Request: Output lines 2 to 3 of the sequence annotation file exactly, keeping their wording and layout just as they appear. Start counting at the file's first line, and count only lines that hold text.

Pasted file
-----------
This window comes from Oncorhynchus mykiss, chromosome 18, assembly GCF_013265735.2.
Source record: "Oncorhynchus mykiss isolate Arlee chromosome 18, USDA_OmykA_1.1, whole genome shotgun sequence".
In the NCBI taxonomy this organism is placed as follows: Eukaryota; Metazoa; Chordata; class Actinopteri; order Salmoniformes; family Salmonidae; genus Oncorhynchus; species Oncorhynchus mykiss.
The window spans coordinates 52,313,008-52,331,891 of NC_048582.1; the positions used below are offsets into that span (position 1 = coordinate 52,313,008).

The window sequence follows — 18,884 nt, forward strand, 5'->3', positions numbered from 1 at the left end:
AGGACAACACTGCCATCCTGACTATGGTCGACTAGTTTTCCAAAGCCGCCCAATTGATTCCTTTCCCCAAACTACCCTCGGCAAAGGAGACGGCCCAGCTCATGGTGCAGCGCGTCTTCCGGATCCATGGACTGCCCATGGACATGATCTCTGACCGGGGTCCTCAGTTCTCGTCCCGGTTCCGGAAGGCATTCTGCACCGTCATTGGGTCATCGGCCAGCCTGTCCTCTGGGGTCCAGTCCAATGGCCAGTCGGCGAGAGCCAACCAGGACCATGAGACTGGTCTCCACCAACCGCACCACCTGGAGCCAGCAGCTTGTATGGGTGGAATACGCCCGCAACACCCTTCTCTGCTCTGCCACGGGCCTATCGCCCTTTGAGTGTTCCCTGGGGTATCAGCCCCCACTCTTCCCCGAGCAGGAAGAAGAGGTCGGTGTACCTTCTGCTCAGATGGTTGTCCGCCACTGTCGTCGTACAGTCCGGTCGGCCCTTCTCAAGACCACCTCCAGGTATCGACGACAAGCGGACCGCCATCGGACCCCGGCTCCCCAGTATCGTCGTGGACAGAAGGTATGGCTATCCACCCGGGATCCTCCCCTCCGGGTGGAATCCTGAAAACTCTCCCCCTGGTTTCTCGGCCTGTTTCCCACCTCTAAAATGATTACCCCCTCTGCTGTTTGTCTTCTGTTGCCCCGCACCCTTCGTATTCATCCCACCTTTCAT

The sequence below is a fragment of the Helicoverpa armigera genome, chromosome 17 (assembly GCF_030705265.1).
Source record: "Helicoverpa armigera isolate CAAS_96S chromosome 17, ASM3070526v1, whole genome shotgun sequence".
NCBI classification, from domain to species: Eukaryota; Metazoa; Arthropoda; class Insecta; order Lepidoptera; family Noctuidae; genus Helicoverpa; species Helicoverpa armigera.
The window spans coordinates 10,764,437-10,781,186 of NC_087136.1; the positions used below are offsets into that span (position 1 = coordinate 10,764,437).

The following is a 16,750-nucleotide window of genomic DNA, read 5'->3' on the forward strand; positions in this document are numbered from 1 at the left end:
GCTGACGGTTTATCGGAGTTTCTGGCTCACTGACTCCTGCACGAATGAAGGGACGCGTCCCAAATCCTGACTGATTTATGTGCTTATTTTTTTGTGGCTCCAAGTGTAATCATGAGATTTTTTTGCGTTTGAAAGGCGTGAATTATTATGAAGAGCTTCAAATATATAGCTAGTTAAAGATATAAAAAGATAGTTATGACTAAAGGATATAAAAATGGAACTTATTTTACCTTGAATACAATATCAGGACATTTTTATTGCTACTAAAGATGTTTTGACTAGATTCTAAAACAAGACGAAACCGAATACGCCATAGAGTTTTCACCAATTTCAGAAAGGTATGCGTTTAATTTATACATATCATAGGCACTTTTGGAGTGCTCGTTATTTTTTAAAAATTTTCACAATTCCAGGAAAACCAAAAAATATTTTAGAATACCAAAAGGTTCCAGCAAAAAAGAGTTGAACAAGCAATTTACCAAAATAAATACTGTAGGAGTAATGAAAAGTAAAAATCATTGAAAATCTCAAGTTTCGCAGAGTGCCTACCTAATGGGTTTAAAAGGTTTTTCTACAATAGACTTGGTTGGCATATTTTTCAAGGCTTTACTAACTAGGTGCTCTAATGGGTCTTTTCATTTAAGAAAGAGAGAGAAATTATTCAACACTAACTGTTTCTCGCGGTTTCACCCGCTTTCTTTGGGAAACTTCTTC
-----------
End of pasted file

Source record: "Oncorhynchus mykiss isolate Arlee chromosome 18, USDA_OmykA_1.1, whole genome shotgun sequence".
In the NCBI taxonomy this organism is placed as follows: Eukaryota; Metazoa; Chordata; class Actinopteri; order Salmoniformes; family Salmonidae; genus Oncorhynchus; species Oncorhynchus mykiss.